How I Think about Perfume when I Review Them: A Practical-Theoretical Outlook on the Perfume Shopping Culture {Scented Thoughts & Essays}



I thought that it would be useful for readers to better understand my thought process when I review perfumes, to lay it out explicitly. And especially, the way I compare perfumes between themselves inside categories which allow for comparison. This system rests upon the idea that there is a shopping culture with certain biases and expectations. In this shopping culture, there are high-brow and low-brow levels from the standpoint of cultural evaluation, and there are worries also around what sociologist Pierre Bourdieu has termed "social distinction."

From a perfume critic and reviewer point of view however, my evaluation efforts rest on a desire and an ideal to debunk myths and invite people to pay more attention to genuine olfactory beauty and originality by denouncing not just olfactory stereotypes, but cultural stereotypes as well, as I have found out it is more and more needed in a context where niche perfumery has tremendously expanded - if not developed that well - and become the official refuge against crass commercialism...


Where there is such an easy solution, more complex realities can be suspected.

It may thus be argued that it is worthwhile to travel across some socio-cultural categories of the perfume shopping culture to see if olfactory stereotypes can be found both in high-brow perfumery and low-brow perfumery.

The answer is easily, yes. Mediocrity exists in all areas of the perfume world and neither a high price tag, nor a sleek minimalist bottle are guarantees that you will be purchasing a sincere, thoughtful, well-done and original perfume composition.

In principle, the quest for beautiful perfumes should know no barrier, especially mental ones. This is our belief. There are great perfumes, even in the mass-market. The economy of scale and the perfumers' love for their vast, potential audiences can help explain these successes.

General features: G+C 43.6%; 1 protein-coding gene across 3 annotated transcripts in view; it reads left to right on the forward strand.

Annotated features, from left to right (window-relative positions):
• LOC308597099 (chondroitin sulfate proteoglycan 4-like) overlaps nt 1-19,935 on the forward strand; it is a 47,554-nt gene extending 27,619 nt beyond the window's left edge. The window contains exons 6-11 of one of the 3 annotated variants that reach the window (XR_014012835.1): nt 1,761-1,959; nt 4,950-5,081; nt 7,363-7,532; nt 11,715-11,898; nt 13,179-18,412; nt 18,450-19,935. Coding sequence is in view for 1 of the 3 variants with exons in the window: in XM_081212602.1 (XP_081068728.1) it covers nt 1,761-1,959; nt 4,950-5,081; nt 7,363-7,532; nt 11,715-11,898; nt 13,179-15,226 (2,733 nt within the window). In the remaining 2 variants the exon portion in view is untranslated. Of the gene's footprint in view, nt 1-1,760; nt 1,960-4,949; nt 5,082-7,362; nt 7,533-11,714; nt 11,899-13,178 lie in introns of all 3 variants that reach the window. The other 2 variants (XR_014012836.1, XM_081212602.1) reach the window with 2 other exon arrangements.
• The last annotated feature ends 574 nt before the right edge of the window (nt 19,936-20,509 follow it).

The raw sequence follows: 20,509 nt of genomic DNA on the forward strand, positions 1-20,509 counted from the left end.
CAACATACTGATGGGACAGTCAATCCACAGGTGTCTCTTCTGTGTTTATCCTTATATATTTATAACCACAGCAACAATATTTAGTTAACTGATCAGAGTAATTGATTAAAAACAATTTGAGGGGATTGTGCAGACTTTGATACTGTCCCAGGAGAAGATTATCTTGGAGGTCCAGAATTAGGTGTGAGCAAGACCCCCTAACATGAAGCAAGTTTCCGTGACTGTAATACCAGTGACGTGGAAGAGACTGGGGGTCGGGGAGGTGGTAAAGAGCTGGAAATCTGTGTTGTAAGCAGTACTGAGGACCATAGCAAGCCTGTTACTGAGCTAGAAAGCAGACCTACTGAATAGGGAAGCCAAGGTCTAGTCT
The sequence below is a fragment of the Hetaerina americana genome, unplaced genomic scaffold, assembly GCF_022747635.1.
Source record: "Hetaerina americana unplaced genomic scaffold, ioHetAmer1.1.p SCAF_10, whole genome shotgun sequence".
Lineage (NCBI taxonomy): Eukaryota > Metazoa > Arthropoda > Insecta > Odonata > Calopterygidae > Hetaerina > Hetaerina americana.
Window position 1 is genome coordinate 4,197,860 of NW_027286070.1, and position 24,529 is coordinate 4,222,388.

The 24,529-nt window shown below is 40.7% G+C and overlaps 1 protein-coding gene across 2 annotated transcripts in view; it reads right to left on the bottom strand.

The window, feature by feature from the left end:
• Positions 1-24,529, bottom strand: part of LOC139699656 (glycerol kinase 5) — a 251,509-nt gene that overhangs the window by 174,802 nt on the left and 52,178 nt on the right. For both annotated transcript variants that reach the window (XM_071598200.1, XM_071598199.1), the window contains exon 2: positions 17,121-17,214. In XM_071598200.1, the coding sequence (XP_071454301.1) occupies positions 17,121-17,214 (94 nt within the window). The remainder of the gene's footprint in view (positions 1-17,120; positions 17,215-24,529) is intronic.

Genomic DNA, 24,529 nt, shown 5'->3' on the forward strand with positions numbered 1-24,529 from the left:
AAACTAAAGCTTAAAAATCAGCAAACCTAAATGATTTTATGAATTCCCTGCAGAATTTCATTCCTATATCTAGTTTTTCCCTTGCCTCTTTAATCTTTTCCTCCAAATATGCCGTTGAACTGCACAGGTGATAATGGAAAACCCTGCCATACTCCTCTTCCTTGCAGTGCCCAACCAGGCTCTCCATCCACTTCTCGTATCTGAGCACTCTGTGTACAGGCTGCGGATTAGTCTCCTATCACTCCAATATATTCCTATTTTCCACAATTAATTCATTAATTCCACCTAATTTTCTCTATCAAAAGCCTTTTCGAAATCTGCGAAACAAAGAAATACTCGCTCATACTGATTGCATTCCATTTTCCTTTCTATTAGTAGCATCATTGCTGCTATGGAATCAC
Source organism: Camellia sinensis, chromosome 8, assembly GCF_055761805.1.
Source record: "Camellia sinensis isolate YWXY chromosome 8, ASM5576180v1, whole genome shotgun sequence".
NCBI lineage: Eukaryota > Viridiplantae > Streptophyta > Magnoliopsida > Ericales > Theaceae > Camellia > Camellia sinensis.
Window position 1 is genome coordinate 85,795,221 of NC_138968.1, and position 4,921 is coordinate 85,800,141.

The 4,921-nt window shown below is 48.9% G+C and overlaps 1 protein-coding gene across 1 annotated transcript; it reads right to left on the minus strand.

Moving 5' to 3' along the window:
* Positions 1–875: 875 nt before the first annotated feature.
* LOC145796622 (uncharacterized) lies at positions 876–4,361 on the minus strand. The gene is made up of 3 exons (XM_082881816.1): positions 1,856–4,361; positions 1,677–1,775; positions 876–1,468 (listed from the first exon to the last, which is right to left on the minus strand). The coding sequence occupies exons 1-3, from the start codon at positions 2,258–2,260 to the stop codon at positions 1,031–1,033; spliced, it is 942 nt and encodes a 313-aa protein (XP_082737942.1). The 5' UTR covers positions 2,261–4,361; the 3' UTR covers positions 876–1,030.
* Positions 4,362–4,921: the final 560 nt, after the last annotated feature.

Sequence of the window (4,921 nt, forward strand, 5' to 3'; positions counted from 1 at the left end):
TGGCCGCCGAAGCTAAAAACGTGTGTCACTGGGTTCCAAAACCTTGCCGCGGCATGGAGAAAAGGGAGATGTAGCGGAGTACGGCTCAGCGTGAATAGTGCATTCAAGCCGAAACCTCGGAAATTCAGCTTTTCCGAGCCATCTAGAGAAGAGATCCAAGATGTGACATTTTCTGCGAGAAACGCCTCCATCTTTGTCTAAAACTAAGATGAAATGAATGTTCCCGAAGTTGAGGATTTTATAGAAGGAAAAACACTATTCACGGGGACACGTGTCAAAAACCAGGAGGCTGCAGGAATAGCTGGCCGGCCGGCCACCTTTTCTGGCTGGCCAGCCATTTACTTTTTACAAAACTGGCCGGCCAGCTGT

The perfume shopper should thus be able to travel high and low without any impediments and make the choices she or he wants to make freely, while seeking useful information. If you were restricted in your choices to just one geographic market, that would be a pity too. You are a North-American or an European, but you don't want to be limited in your horizontal choices by regional launches and majoritarian tastes. You want to break free and not be weighed down by stereotypical tastes and focus panels smelling of the mean.

The same goes for vertical olfactory explorations. In some cases, it may be entirely justified to save money to buy an expensive perfume, in other cases, it may just as well be justified to not tarry and run outside to go get a lovely bottle of Choc by Pierre Cardin, Bath and Body Works Black Raspberry Vanilla, Pino Silvestre Classico or Maroussia by Slava Zaïtsev at the drugstore or pharmacy. Some perfumery gems are to be found in drugstores and malls, and they smell wonderful while presenting admirable qualities of composition.

To further help separate the wheat from the chaff I have therefore devised a convenient empirical system based on constant and eager observation of the landscape of cotemporary perfumery, as it currently plays out. I usually work with 7 main categories which I call "realms of acquisition." I have found out that they present particular characteristics in terms of who wants to purchase what, what the expectations are, what the price tags are, what their typical characteristics are, where the art of perfumery is concerned.

They are:

• Haute Parfumerie or Perfumery

• Niche, Authorial, Art-et-Essai Perfumery

• Designer, Prestige, Lifestyle Perfumery

• Masstige & Mass-Market Perfumery

• Natural, Organic, & Artisanal Perfumery

• Single-Issue, Cult, Boutique Perfumery

• Perfume Oils, Non-Perfumes.

To be continued....


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